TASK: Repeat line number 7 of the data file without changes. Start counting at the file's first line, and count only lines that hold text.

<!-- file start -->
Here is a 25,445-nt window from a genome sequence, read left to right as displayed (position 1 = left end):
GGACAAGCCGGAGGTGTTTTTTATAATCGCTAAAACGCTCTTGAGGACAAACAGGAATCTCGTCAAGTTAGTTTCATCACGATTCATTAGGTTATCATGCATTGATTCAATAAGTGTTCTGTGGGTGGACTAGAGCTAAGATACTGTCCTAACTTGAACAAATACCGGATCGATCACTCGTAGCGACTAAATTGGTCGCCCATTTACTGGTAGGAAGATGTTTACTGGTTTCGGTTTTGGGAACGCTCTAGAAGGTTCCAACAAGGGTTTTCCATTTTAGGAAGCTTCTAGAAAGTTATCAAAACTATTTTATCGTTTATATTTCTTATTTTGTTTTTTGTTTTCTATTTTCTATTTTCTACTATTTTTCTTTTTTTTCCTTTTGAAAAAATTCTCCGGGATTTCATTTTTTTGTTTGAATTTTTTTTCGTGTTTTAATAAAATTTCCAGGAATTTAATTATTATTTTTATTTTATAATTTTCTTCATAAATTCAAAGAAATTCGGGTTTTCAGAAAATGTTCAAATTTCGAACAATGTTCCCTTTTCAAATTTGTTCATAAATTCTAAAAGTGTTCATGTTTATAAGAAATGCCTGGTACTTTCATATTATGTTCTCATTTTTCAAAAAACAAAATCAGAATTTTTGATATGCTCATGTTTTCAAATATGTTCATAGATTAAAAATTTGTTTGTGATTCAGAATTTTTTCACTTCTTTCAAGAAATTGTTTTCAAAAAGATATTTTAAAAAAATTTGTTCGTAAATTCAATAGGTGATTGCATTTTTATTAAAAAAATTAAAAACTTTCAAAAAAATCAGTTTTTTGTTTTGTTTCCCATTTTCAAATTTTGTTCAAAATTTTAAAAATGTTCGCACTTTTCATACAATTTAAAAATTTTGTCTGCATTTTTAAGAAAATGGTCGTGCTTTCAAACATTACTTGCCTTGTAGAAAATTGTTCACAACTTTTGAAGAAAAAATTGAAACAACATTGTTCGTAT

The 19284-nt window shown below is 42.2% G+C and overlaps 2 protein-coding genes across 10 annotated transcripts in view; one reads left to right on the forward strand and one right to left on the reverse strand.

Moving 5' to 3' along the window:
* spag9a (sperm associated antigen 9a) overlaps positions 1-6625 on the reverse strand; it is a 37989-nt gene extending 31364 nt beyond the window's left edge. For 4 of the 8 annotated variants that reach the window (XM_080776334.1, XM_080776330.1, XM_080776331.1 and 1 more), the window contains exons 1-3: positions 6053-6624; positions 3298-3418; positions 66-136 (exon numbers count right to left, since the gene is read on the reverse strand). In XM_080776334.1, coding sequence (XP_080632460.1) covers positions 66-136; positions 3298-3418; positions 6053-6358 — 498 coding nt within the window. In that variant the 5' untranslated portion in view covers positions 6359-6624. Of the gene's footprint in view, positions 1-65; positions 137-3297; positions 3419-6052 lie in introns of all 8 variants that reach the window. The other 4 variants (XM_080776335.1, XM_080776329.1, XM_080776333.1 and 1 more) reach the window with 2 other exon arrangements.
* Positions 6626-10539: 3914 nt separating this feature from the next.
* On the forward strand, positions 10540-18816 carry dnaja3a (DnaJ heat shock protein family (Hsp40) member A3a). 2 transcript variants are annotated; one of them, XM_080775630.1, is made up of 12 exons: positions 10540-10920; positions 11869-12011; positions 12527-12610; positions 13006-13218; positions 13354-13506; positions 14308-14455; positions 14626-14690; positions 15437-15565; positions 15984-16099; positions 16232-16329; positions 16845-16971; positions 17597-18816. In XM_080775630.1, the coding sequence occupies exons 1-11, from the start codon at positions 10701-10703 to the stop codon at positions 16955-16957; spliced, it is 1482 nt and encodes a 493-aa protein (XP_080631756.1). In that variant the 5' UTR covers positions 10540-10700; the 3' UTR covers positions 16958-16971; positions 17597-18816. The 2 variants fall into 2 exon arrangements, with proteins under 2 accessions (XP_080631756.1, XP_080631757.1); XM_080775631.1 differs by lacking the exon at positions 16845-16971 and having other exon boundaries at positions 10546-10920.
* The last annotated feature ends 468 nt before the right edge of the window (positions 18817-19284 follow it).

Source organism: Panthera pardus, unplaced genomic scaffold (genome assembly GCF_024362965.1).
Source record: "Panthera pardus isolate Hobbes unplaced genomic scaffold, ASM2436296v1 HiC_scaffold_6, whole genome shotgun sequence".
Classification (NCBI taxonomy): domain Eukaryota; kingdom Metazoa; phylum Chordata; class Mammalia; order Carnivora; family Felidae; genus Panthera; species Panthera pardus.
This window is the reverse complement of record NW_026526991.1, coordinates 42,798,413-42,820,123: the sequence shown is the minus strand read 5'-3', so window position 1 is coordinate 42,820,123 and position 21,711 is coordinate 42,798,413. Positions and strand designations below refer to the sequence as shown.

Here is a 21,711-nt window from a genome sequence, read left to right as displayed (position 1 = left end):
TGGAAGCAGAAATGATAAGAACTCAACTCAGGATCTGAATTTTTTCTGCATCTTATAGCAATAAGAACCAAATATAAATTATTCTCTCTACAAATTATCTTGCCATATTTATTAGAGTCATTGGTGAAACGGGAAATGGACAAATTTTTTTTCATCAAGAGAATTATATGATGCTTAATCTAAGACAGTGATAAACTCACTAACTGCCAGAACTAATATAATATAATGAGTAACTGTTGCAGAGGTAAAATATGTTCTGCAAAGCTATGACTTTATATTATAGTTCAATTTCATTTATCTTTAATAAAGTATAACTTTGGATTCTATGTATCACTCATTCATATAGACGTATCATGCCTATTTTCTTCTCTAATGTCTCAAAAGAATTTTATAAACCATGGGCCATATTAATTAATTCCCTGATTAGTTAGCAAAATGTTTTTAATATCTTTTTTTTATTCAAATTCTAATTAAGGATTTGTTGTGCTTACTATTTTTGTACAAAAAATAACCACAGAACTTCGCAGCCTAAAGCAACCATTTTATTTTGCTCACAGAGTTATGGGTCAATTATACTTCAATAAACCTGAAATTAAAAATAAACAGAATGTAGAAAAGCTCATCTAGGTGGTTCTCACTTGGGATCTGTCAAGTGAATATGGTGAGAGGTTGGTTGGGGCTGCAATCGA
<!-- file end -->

* On the forward strand, positions 10540-18816 carry dnaja3a (DnaJ heat shock protein family (Hsp40) member A3a). 2 transcript variants are annotated; one of them, XM_080775630.1, is made up of 12 exons: positions 10540-10920; positions 11869-12011; positions 12527-12610; positions 13006-13218; positions 13354-13506; positions 14308-14455; positions 14626-14690; positions 15437-15565; positions 15984-16099; positions 16232-16329; positions 16845-16971; positions 17597-18816. In XM_080775630.1, the coding sequence occupies exons 1-11, from the start codon at positions 10701-10703 to the stop codon at positions 16955-16957; spliced, it is 1482 nt and encodes a 493-aa protein (XP_080631756.1). In that variant the 5' UTR covers positions 10540-10700; the 3' UTR covers positions 16958-16971; positions 17597-18816. The 2 variants fall into 2 exon arrangements, with proteins under 2 accessions (XP_080631756.1, XP_080631757.1); XM_080775631.1 differs by lacking the exon at positions 16845-16971 and having other exon boundaries at positions 10546-10920.